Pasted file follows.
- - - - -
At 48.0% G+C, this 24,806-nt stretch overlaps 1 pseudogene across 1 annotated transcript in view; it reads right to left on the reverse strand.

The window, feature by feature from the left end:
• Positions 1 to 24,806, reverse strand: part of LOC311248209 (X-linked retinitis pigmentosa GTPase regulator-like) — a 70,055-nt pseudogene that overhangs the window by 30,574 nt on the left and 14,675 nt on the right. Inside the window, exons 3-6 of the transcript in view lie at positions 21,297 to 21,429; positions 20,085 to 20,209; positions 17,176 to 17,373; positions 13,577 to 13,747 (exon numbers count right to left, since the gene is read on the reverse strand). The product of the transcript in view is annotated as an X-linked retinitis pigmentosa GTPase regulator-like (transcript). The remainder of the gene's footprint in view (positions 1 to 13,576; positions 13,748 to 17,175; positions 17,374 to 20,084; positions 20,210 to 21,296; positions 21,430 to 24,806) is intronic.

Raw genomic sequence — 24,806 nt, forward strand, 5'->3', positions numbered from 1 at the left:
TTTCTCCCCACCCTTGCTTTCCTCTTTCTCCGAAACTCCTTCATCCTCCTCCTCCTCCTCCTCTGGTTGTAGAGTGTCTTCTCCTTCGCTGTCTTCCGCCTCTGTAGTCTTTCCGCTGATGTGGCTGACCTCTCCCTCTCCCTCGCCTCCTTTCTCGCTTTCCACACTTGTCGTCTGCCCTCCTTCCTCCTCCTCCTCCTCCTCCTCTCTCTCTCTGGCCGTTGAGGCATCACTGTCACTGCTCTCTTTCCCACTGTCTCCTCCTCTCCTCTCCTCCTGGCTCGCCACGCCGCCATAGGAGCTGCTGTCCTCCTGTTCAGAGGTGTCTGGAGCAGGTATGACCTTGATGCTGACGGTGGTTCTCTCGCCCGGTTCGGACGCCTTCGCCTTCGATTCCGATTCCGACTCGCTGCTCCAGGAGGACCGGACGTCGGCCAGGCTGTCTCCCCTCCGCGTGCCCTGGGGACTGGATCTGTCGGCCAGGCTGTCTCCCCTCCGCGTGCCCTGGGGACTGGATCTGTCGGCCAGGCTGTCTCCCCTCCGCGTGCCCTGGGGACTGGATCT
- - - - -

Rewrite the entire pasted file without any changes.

At 48.0% G+C, this 24,806-nt stretch overlaps 1 pseudogene across 1 annotated transcript in view; it reads right to left on the reverse strand.

The window, feature by feature from the left end:
• Positions 1 to 24,806, reverse strand: part of LOC311248209 (X-linked retinitis pigmentosa GTPase regulator-like) — a 70,055-nt pseudogene that overhangs the window by 30,574 nt on the left and 14,675 nt on the right. Inside the window, exons 3-6 of the transcript in view lie at positions 21,297 to 21,429; positions 20,085 to 20,209; positions 17,176 to 17,373; positions 13,577 to 13,747 (exon numbers count right to left, since the gene is read on the reverse strand). The product of the transcript in view is annotated as an X-linked retinitis pigmentosa GTPase regulator-like (transcript). The remainder of the gene's footprint in view (positions 1 to 13,576; positions 13,748 to 17,175; positions 17,374 to 20,084; positions 20,210 to 21,296; positions 21,430 to 24,806) is intronic.

Raw genomic sequence — 24,806 nt, forward strand, 5'->3', positions numbered from 1 at the left:
TTTCTCCCCACCCTTGCTTTCCTCTTTCTCCGAAACTCCTTCATCCTCCTCCTCCTCCTCCTCTGGTTGTAGAGTGTCTTCTCCTTCGCTGTCTTCCGCCTCTGTAGTCTTTCCGCTGATGTGGCTGACCTCTCCCTCTCCCTCGCCTCCTTTCTCGCTTTCCACACTTGTCGTCTGCCCTCCTTCCTCCTCCTCCTCCTCCTCCTCTCTCTCTCTGGCCGTTGAGGCATCACTGTCACTGCTCTCTTTCCCACTGTCTCCTCCTCTCCTCTCCTCCTGGCTCGCCACGCCGCCATAGGAGCTGCTGTCCTCCTGTTCAGAGGTGTCTGGAGCAGGTATGACCTTGATGCTGACGGTGGTTCTCTCGCCCGGTTCGGACGCCTTCGCCTTCGATTCCGATTCCGACTCGCTGCTCCAGGAGGACCGGACGTCGGCCAGGCTGTCTCCCCTCCGCGTGCCCTGGGGACTGGATCTGTCGGCCAGGCTGTCTCCCCTCCGCGTGCCCTGGGGACTGGATCTGTCGGCCAGGCTGTCTCCCCTCCGCGTGCCCTGGGGACTGGATCT